We meditate upon that Supreme One, who has the neck and face of a horse, who has a radiant, blemish-free crystal body, who is the embodiment of Divine Knowledge and Bliss, and who is the support of all branches of learning.
    — An invocation to Lord Hayagriva, the God of knowledge and wisdom

    MIND is like the wandering moon. There are always fluctuations in the emotional conditions. This is natural in all living beings. However, man is capable of stabilizing his emotional agitations by personal efforts through various methods. The easiest and successful way is to make sincere appeal to God with love. This type of emotional loving approach to God is bhakti (devotion).

    Bhakti is supreme love to God. Love springs from God and enters into the human heart. The abundant treasure of God’s love is hidden in the human heart. That is to say, the human heart is overflowing with God’s love. Man has only to realise this wealth of God’s love in him and feel its richness. God shelters man from the scorching miseries of life, when man clings to God. Loving shelter from God is the reward of bhakti practice. Showering a brilliant light amid gloomy darkness, radiating the sweet fragrance of life, bringing reconciliation to all contradictions are (some of) the gifts of bhakti, in spite of innumerable contradicting views. Bhakti is the golden bridge which links man on earth to the divine paradise. To train the mind for divinity, there is no road equal to devotion. Words fail to bring out the pleasure of devotional practises (bhakti sadhana).

    Complete trust in God is capable of making man remain unconcerned to the problems of life, as they just pass off by themselves by God’s grace.

    Only a man who knows the place can tell the right direction to reach it. Our father, T. Krishnamacharya infused bhakti in his children and in his disciples right from the beginning. God’s blessings and our father’s sailing grace helped us to move on in this writing.

    In the name of God, this work is dedicated to our father (our guru) with profound respect and gratitude. In a work on bhakti, it is unavoidable to use Sanskrit terms. The use of such terms is minimised and the nearest English equivalent is provided. An exhaustive glossary is appended. This work does fall short of the degree of excellence that might be attained.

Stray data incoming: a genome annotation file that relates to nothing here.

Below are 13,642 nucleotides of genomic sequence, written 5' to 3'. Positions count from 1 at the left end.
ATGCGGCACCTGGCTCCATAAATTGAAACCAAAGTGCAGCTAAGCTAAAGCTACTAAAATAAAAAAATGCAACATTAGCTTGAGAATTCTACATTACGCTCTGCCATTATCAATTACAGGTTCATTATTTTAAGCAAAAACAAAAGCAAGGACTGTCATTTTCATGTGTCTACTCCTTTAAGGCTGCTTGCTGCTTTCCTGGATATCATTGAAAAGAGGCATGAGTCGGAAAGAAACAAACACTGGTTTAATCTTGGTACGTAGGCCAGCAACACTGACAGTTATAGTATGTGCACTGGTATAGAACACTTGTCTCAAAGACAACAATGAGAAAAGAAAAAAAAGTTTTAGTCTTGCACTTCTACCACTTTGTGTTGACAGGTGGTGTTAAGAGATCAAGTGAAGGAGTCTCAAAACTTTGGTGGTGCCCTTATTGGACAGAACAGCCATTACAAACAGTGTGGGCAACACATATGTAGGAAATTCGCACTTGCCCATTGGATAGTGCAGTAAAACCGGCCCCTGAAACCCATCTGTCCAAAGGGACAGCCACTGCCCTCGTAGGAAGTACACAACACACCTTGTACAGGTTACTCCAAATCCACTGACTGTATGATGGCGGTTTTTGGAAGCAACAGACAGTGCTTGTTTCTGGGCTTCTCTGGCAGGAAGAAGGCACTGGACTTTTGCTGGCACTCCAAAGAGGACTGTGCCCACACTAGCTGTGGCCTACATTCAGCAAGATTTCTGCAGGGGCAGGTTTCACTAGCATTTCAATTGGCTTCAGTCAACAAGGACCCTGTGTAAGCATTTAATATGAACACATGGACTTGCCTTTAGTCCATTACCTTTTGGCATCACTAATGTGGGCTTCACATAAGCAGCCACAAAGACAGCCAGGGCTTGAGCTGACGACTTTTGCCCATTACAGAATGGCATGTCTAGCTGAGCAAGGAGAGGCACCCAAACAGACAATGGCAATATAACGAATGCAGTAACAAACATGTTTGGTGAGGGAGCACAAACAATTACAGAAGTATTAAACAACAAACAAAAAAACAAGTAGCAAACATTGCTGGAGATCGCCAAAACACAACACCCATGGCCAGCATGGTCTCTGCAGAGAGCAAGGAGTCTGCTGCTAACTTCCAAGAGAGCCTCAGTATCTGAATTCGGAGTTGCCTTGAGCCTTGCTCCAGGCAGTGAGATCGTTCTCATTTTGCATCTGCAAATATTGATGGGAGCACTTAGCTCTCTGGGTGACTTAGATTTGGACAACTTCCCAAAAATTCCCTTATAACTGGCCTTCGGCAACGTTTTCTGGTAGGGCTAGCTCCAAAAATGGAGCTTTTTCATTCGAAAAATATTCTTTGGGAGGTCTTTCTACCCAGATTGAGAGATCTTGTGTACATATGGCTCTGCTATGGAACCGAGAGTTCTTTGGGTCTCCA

We offer our deep gratitude to Cornelia Heyde from Germany for the sincere interest she has taken in our writings, going through the major part of this work, offering useful and valuable comments and thus helping in the completion of the work.

    We owe our recognition to Shri Susheel K. Mittal of D.K. Printworld who took personal interest in publishing this book. Without his support this edition would never have appeared. We express our sincere thanks to Mrs. Brigitte Khan from Switzerland for her patient proof-reading.

    We owe our sincere thanks to all our well-wishers who helped us in one way or the other to make this book come to light. We offer a reverent salutation to India, our native land, nourishing mother of many religious and philosophical thoughts. Above all, there is the grace of God.

    O Almighty, lead us from darkness to light. — Brhadaranyka Upanisad, 1.3.28

     

    Presentation

    Tins book proposes to treat the views of Visistadvaita of Ramanuja on devotion (bhakti) and Self-surrender (prapatti). Ramanuja’s religion is universal. He admitted all to his fold, but personally followed the rituals regarding initiation and worship. Philosophers of great eminence, like Sankara, Madhva, Manikka Vacakkar and others will be presented with their views too.

    As our father, the great Yogi T. Krishnamacharya, is the direct descendant of Natha Muni, who first founded Visistadvaita, we will also introduce a small life sketch of Natha Muni. Ramanuja was initiated to Visistadvaita through his guru Yamuna who was the direct disciple of Natha Muni.